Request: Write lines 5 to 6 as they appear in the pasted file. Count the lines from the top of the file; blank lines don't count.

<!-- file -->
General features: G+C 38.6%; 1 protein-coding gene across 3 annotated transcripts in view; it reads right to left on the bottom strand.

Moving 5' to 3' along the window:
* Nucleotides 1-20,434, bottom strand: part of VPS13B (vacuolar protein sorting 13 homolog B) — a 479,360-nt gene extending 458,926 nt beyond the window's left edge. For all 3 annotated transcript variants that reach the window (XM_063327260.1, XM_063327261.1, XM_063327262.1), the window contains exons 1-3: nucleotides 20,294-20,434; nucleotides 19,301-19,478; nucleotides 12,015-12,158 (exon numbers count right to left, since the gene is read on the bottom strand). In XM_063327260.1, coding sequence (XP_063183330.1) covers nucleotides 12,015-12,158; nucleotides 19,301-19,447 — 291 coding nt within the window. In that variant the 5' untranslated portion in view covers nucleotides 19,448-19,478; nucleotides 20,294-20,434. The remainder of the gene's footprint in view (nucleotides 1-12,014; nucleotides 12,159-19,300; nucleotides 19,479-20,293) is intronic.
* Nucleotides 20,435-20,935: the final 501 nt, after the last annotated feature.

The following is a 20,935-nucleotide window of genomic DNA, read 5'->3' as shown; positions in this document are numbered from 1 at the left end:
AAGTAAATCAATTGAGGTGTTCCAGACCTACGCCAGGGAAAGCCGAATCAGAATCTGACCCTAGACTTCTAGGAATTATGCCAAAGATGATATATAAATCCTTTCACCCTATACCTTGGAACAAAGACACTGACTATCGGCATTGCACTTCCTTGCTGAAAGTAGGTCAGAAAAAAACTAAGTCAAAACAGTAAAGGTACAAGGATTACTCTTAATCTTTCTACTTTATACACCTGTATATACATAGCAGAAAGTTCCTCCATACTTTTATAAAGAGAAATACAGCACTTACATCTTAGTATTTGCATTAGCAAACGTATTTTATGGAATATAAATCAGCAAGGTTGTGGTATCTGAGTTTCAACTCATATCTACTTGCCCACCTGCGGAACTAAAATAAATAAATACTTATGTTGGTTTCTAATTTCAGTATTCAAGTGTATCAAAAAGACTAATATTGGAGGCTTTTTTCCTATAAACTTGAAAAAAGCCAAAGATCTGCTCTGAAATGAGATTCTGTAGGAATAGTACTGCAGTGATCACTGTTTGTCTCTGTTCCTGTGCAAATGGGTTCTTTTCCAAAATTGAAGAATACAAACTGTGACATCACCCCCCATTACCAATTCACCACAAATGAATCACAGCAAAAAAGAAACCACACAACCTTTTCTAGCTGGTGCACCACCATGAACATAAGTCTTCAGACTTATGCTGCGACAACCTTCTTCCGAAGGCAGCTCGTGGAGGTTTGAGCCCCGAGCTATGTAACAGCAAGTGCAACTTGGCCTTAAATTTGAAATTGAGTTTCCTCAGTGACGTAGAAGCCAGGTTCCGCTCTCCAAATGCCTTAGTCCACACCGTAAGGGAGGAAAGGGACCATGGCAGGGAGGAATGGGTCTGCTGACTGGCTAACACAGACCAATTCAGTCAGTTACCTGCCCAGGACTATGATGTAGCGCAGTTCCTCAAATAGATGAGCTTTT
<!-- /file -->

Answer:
The following is a 20,935-nucleotide window of genomic DNA, read 5'->3' as shown; positions in this document are numbered from 1 at the left end:
AAGTAAATCAATTGAGGTGTTCCAGACCTACGCCAGGGAAAGCCGAATCAGAATCTGACCCTAGACTTCTAGGAATTATGCCAAAGATGATATATAAATCCTTTCACCCTATACCTTGGAACAAAGACACTGACTATCGGCATTGCACTTCCTTGCTGAAAGTAGGTCAGAAAAAAACTAAGTCAAAACAGTAAAGGTACAAGGATTACTCTTAATCTTTCTACTTTATACACCTGTATATACATAGCAGAAAGTTCCTCCATACTTTTATAAAGAGAAATACAGCACTTACATCTTAGTATTTGCATTAGCAAACGTATTTTATGGAATATAAATCAGCAAGGTTGTGGTATCTGAGTTTCAACTCATATCTACTTGCCCACCTGCGGAACTAAAATAAATAAATACTTATGTTGGTTTCTAATTTCAGTATTCAAGTGTATCAAAAAGACTAATATTGGAGGCTTTTTTCCTATAAACTTGAAAAAAGCCAAAGATCTGCTCTGAAATGAGATTCTGTAGGAATAGTACTGCAGTGATCACTGTTTGTCTCTGTTCCTGTGCAAATGGGTTCTTTTCCAAAATTGAAGAATACAAACTGTGACATCACCCCCCATTACCAATTCACCACAAATGAATCACAGCAAAAAAGAAACCACACAACCTTTTCTAGCTGGTGCACCACCATGAACATAAGTCTTCAGACTTATGCTGCGACAACCTTCTTCCGAAGGCAGCTCGTGGAGGTTTGAGCCCCGAGCTATGTAACAGCAAGTGCAACTTGGCCTTAAATTTGAAATTGAGTTTCCTCAGTGACGTAGAAGCCAGGTTCCGCTCTCCAAATGCCTTAGTCCACACCGTAAGGGAGGAAAGGGACCATGGCAGGGAGGAATGGGTCTGCTGACTGGCTAACACAGACCAATTCAGTCAGTTACCTGCCCAGGACTATGATGTAGCGCAGTTCCTCAAATAGATGAGCTTTT